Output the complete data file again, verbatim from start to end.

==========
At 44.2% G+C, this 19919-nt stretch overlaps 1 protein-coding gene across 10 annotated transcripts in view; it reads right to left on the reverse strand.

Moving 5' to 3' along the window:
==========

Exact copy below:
At 44.2% G+C, this 19919-nt stretch overlaps 1 protein-coding gene across 10 annotated transcripts in view; it reads right to left on the reverse strand.

Moving 5' to 3' along the window: